Explaining the mystery of polynyas
High in the northern reaches of Baffin Bay, between Ellesmere Island and Greenland, where during winter one might expect to find nothing but sea ice as far as the eye can see, there is an area of open water about the size of Lake Superior. It’s called the North Water Polynya, and like all polynyas, it’s a geographically fixed
The story of the Northern Hemisphere’s largest polynya
region of largely unfrozen ocean surrounded by sea ice. What makes the approximately 80,000-square-kilometre North Water special, however, is that it’s the largest of the Canadian Arctic’s 23 polynyas, the largest polynya in the Northern Hemisphere and the most biologically productive ecosystem north of the Arctic Circle.
Coastal polynyas form when wind and currents push ice away from a coastline or a mass of fixed ice. Open-ocean polynyas form when relatively warm water upwells from the ocean’s lower depths to the surface, slowing or preventing the formation of ice. The North Water is a combination of the two types, but is primarily a coastal polynya.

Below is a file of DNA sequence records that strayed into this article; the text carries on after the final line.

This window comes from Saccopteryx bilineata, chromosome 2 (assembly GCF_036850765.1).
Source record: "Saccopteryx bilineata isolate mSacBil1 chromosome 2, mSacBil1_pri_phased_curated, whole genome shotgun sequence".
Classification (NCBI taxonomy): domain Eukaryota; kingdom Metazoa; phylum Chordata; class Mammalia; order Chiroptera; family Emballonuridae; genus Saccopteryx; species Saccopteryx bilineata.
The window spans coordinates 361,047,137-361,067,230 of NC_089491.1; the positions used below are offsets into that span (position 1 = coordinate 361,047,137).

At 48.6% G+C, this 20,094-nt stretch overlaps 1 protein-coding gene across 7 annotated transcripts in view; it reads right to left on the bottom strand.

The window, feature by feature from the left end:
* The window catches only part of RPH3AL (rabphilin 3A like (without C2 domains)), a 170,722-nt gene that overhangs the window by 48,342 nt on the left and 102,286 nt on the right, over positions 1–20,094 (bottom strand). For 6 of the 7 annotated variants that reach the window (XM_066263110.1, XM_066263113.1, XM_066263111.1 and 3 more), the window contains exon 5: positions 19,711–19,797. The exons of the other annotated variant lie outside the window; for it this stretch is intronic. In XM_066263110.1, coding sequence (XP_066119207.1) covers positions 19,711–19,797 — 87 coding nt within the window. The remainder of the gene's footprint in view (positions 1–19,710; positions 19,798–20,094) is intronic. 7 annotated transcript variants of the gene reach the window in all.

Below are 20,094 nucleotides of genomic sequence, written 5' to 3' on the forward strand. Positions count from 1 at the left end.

In September and October, sea ice from the Arctic Ocean builds up in Nares Strait, eventually blocking the strait (1) at Smith Sound. Northerly winds (2) and the Arctic Ocean current (3) move ice into central Baffin Bay, leaving its northernmost portion relatively ice-free. Constant upwelling (4) of warmer, nutrient-rich water from the Atlantic Ocean, via the West Greenland Current (5), prevents the centre of the polynya from freezing completely, providing an overwintering habitat for species that include belugas, bowhead whales (6), seals and polar bears. It also supports a plankton bloom beginning in early April that helps sustain Arctic cod, a keystone species in the polynya’s ecosystem. The abundant marine life has for millennia provided a hunting ground for Inuit and, between the 15th century and the 19th century, European whalers, who hunted the bowhead whale nearly to extinction. From late March to early April, the North Water expands south and west toward Ellesmere, Devon and Baffin islands. By July, it reaches its maximum size of 85,000 square kilometres. By August, it’s indistinguishable from the rest of Baffin Bay, which at that point is mostly ice-free.
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